When television fails to go to plan, polished professionalism can collapse into laughter, awkward pauses and the occasional bruise. Audiences can find both laughter, and even a measure of comfort, as they witness things falling apart. We're reminded that no one is perfect, even the beautiful people. NZ On Screen's Bloopers Collection includes presenters and actors reacting to booboos by giggling, dancing, and more. There are famous falls, lost eyeballs and many cameos — from Hilary Barry to the cast of Shortland Street, to a menagerie of animals and children's TV hosts.
This bloopers reel from Pasifika youth show Fresh begins with a series of pieces to camera gone wrong: sibling presenters Nainz and Viiz Tupai (Adeaze) get the giggles introducing 'Fresh Games', Laughing Samoan Tofiga Fepulea'i gets his man breasts ready for action, and Pani and Pani get lyrical about raisins. 'Fob Outs' (outtakes set to Outkast’s 'Hey Ya') include Scribe missing a beat, All Black Jerome Kaino getting tongue-tied, choreographer Parris Goebel pulling faces, actors Robbie Magasiva and David Fane mugging for the camera, and Nicole Whippy getting funky.
These clips offer up a selection of Kiwi news bloopers. First, Sacha McNeil presents a retrospective of unscripted moments from TV3’s first 25 years of news: newsreaders sneeze and laugh, and reporters face rogue weather, animals, dance routines, and lashings of champagne from Olympic champions. Then presenter Hilary Barry laughs at inappropriate moments on The Paul Henry Show: she starts an extended battle with the giggles while mentioning All Black Waisake Naholo’s broken leg (2015). In 2016 she succumbs to laughter over an emergency defecation situation.
This is the bloopers reel from the 2013 TV2 series for young people. Presenters Alex Tarrant and Niwa Whatuira feature prominently. Whatuira states the obvious when meeting some Diwali drummers, singers Anika Moa and Ria Hall need some practice as a presenting duo, Tarrant drops the mic (but not in a good way), actor Shavaughn Ruakere has trouble with Shortland Street’s sliding doors, Stan Walker provides a dodgy intro to his music video, Fat Freddy members Dallas and Ian fluff their lines, and Whatuira chats up an interviewee. Plus there are festival and playground photo bombs.
This after school show on TV2 delivered celebrities, music, sport, fashion and interviews for the YouTube generation. In the show's closing stages it was presented by Eve Palmer (The Erin Simpson Show) and Adam Percival (What Now?). In this 2015 bloopers reel Adam and Eve fluff their lines, get the giggles and show off impromptu dance moves. Eve goes cross-eyed, while Adam gets a swear word beeped out and attempts to play ‘April Sun in Cuba’ on a recorder. The 4.30 Show morphed into The Adam and Eve Show in 2016, before heading to ZM radio the following year.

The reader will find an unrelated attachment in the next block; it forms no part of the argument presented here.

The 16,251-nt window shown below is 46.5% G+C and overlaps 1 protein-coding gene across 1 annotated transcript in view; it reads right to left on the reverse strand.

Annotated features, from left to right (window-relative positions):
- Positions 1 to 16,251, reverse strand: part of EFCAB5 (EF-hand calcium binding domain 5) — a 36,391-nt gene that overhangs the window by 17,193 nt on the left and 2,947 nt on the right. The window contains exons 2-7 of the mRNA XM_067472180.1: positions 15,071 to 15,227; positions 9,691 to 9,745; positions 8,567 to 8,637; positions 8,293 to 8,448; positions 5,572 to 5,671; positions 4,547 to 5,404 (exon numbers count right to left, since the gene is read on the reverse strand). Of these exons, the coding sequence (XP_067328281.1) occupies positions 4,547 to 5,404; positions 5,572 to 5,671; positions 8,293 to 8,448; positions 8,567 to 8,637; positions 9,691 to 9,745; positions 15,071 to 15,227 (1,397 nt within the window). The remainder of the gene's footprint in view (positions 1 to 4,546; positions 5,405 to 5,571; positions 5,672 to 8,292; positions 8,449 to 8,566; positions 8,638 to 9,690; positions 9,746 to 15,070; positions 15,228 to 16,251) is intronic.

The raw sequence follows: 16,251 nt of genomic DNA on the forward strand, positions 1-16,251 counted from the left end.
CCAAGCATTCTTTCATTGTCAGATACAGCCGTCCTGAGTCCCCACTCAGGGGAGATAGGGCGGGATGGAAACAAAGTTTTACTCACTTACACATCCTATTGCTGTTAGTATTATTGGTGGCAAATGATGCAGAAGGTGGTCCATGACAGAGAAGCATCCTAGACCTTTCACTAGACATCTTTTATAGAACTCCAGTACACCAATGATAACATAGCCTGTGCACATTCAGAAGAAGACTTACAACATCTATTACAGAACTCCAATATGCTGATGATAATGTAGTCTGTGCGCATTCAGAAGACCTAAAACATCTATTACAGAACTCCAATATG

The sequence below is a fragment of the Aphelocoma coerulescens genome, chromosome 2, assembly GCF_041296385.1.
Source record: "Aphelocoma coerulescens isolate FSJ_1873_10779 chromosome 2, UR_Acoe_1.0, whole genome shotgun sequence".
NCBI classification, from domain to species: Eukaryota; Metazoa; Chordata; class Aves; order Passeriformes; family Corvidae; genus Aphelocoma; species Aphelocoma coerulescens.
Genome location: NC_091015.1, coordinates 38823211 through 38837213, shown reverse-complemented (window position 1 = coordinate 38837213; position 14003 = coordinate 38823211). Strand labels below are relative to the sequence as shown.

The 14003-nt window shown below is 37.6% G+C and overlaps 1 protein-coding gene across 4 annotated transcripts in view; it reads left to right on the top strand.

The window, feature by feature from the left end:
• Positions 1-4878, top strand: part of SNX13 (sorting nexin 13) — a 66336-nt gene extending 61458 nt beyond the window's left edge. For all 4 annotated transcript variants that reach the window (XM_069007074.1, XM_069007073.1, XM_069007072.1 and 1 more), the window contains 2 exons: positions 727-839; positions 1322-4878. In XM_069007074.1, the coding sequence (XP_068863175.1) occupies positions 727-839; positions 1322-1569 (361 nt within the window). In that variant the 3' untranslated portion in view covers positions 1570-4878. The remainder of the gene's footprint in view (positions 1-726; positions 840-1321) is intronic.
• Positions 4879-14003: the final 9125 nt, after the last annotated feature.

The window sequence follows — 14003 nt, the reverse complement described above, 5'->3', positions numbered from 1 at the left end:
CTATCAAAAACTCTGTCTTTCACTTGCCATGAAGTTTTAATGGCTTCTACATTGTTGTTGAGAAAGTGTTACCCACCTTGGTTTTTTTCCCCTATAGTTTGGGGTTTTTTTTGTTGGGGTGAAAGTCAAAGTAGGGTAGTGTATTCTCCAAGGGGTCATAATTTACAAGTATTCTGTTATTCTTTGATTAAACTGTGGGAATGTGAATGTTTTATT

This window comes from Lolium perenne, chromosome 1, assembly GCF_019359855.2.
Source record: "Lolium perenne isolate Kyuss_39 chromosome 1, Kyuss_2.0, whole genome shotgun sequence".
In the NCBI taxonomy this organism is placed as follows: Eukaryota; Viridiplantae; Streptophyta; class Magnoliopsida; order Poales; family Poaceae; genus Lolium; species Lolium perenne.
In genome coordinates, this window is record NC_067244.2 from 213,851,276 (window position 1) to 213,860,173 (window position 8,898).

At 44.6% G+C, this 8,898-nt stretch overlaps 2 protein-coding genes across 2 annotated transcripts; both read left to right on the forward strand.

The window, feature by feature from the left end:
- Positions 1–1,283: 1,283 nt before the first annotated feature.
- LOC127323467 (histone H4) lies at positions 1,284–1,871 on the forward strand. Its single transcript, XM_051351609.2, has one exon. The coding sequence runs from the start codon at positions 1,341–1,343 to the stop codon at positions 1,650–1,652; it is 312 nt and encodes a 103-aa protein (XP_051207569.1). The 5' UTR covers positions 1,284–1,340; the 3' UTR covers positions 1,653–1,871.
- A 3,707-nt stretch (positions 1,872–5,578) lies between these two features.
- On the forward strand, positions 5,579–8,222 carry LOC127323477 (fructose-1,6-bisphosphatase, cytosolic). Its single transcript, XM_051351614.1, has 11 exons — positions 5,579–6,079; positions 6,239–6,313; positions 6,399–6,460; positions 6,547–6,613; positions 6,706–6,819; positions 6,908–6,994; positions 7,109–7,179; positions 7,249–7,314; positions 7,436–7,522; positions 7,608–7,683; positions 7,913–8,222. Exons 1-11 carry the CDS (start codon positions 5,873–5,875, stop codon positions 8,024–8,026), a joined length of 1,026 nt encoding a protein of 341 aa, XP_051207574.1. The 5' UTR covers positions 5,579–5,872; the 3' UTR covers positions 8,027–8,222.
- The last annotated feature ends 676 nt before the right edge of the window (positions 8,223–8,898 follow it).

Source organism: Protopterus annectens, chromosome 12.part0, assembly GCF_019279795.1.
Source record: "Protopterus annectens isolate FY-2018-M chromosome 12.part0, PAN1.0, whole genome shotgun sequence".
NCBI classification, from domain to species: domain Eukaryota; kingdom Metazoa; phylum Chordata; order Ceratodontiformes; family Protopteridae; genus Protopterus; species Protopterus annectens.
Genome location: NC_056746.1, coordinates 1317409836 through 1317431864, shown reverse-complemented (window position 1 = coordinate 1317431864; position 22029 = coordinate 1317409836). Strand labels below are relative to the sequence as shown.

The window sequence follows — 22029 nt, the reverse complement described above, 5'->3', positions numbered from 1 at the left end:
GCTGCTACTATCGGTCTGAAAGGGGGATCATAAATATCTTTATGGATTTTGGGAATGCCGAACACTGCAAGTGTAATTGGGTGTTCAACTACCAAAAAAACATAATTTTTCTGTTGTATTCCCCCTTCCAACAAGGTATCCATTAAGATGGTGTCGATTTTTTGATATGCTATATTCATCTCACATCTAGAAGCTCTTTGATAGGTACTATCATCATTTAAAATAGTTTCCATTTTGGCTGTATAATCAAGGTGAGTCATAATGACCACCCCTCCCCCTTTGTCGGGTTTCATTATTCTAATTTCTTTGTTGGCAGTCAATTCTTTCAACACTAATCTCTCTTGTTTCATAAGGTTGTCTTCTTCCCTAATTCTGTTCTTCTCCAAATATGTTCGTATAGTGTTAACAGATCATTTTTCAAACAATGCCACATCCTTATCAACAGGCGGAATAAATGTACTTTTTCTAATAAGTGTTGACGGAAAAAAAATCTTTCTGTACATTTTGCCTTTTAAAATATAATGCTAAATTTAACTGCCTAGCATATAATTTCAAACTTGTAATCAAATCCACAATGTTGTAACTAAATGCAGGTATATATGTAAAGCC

“Here is a taste of the best and worst of Backch@t 2000…goodnight.” Presenter Bill Ralston introduces this reel of outtakes and highlights from the Gibson Group arts series. The creative sector's issues of the day include installing Len Lye’s Wind Wand, arts funding, and arts patron Denis Adam’s thoughts on Te Papa’s arts displays. Ralston, reporters Mark Crysell and Jodi Ihaka, and film reviewer Chris Knox all get tongue-tied; there’s a tiff between two architecture panelists, brief appearances by Ian McKellen and Miriama Kamo, and opera singer Jonathan Lemalu hits a low note.
American-born ventriloquist David Strassman was the star of a self-titled show on TV2. These blooper clips from the Strassman Unplugged special see him and his puppets Chuck Wood, Ted E Bare and Sid Beaverman mocking each other as they get their lines wrong. However this isn't just a collection of missed lines — Chuck Wood goes heavy on the expletives to the studio audience and Ted E Bare has a bit of trouble wrangling his props. The show was made for TVNZ; Strassman has also appeared on television in Australia, the United Kingdom and the United States.
Animals, people and cameras can make for a wild unpredictable combination, as this set of bloopers demonstrates. First up is the legendary 1989 clip of rugby star Zinzan Brooke falling off a spooked Shetland pony in Wales. Back on Kiwi soil, Dexter the golden labrador refuses to listen to owner Mark Leishman. A hare and dog take over a trotting track and cricket pitch, while reporters doing their pieces to camera are harassed by a friendly horse and overzealous ostriches. Plus two pigs give Country Calendar reporter John Gordon the giggles.
Studio 2 Live (also known as Studio 2) was a long-running TV2 kids show that screened in the after school slot. The programming included prizes, interviews, and travels around New Zealand. This excerpt is a 2010 bloopers reel from one of those trips: a 'Mission-On 2 Town' visit to the town of Franz Josef. Presenters Jordan Vandermade and Dayna Vawdrey see a sign at the local school and sing about it, Jordan stumbles on the ice, and over his lines in the dark; a giant kiwi abseils, uses the dunny, and loses his head. And almost everybody does some dancing.
Cameras can be unforgiving — especially when they capture presenters fluffing their lines. In this selection of bloopers from across the decades, we see Hudson and Halls having a minor spat while trying to introduce their show, and some out of control props. Bugs Bunny Show host Fiona Anderson twice knocks over a telescope, while It's in the Bag presenter Nick Tansley looks on as Suzy Clarkson (née Aiken) bends over too far. Mike Rehu reveals the wrong day of the week on Play School, Mai Time's Mike Haru pulls a face, and a car is hit by falling glitter and something heavier.